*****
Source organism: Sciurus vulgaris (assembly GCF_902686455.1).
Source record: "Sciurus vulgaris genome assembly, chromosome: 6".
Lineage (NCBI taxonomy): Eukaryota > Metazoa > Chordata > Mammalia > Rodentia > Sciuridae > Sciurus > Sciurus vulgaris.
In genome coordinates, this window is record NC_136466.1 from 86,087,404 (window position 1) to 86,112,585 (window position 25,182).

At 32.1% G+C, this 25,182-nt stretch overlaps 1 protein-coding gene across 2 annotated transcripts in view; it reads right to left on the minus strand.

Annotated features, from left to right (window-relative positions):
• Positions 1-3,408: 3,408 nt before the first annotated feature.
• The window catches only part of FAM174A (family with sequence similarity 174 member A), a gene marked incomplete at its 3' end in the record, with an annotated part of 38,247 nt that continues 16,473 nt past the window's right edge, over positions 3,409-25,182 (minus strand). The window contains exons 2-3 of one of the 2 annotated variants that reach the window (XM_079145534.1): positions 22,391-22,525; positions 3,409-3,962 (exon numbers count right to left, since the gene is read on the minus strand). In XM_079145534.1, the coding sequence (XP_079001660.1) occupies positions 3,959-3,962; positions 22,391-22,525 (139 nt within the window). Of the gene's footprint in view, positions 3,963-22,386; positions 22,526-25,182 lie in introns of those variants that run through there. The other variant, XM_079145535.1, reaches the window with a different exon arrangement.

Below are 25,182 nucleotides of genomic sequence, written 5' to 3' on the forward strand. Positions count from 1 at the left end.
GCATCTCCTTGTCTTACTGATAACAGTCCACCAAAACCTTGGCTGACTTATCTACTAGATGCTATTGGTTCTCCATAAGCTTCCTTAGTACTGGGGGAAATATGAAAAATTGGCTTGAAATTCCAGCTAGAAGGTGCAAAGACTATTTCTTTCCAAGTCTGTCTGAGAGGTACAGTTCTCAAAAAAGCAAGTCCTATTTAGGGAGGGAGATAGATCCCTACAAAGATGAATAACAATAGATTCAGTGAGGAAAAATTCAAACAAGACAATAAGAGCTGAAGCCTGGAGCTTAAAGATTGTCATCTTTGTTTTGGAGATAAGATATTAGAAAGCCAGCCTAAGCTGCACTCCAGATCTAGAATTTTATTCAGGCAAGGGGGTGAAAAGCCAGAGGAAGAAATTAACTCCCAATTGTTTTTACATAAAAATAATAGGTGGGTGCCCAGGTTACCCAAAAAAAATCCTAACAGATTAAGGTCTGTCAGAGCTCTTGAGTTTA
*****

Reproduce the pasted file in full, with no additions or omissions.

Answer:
Source organism: Sciurus vulgaris (assembly GCF_902686455.1).
Source record: "Sciurus vulgaris genome assembly, chromosome: 6".
Lineage (NCBI taxonomy): Eukaryota > Metazoa > Chordata > Mammalia > Rodentia > Sciuridae > Sciurus > Sciurus vulgaris.
In genome coordinates, this window is record NC_136466.1 from 86,087,404 (window position 1) to 86,112,585 (window position 25,182).

At 32.1% G+C, this 25,182-nt stretch overlaps 1 protein-coding gene across 2 annotated transcripts in view; it reads right to left on the minus strand.

Annotated features, from left to right (window-relative positions):
• Positions 1-3,408: 3,408 nt before the first annotated feature.
• The window catches only part of FAM174A (family with sequence similarity 174 member A), a gene marked incomplete at its 3' end in the record, with an annotated part of 38,247 nt that continues 16,473 nt past the window's right edge, over positions 3,409-25,182 (minus strand). The window contains exons 2-3 of one of the 2 annotated variants that reach the window (XM_079145534.1): positions 22,391-22,525; positions 3,409-3,962 (exon numbers count right to left, since the gene is read on the minus strand). In XM_079145534.1, the coding sequence (XP_079001660.1) occupies positions 3,959-3,962; positions 22,391-22,525 (139 nt within the window). Of the gene's footprint in view, positions 3,963-22,386; positions 22,526-25,182 lie in introns of those variants that run through there. The other variant, XM_079145535.1, reaches the window with a different exon arrangement.

Below are 25,182 nucleotides of genomic sequence, written 5' to 3' on the forward strand. Positions count from 1 at the left end.
GCATCTCCTTGTCTTACTGATAACAGTCCACCAAAACCTTGGCTGACTTATCTACTAGATGCTATTGGTTCTCCATAAGCTTCCTTAGTACTGGGGGAAATATGAAAAATTGGCTTGAAATTCCAGCTAGAAGGTGCAAAGACTATTTCTTTCCAAGTCTGTCTGAGAGGTACAGTTCTCAAAAAAGCAAGTCCTATTTAGGGAGGGAGATAGATCCCTACAAAGATGAATAACAATAGATTCAGTGAGGAAAAATTCAAACAAGACAATAAGAGCTGAAGCCTGGAGCTTAAAGATTGTCATCTTTGTTTTGGAGATAAGATATTAGAAAGCCAGCCTAAGCTGCACTCCAGATCTAGAATTTTATTCAGGCAAGGGGGTGAAAAGCCAGAGGAAGAAATTAACTCCCAATTGTTTTTACATAAAAATAATAGGTGGGTGCCCAGGTTACCCAAAAAAAATCCTAACAGATTAAGGTCTGTCAGAGCTCTTGAGTTTA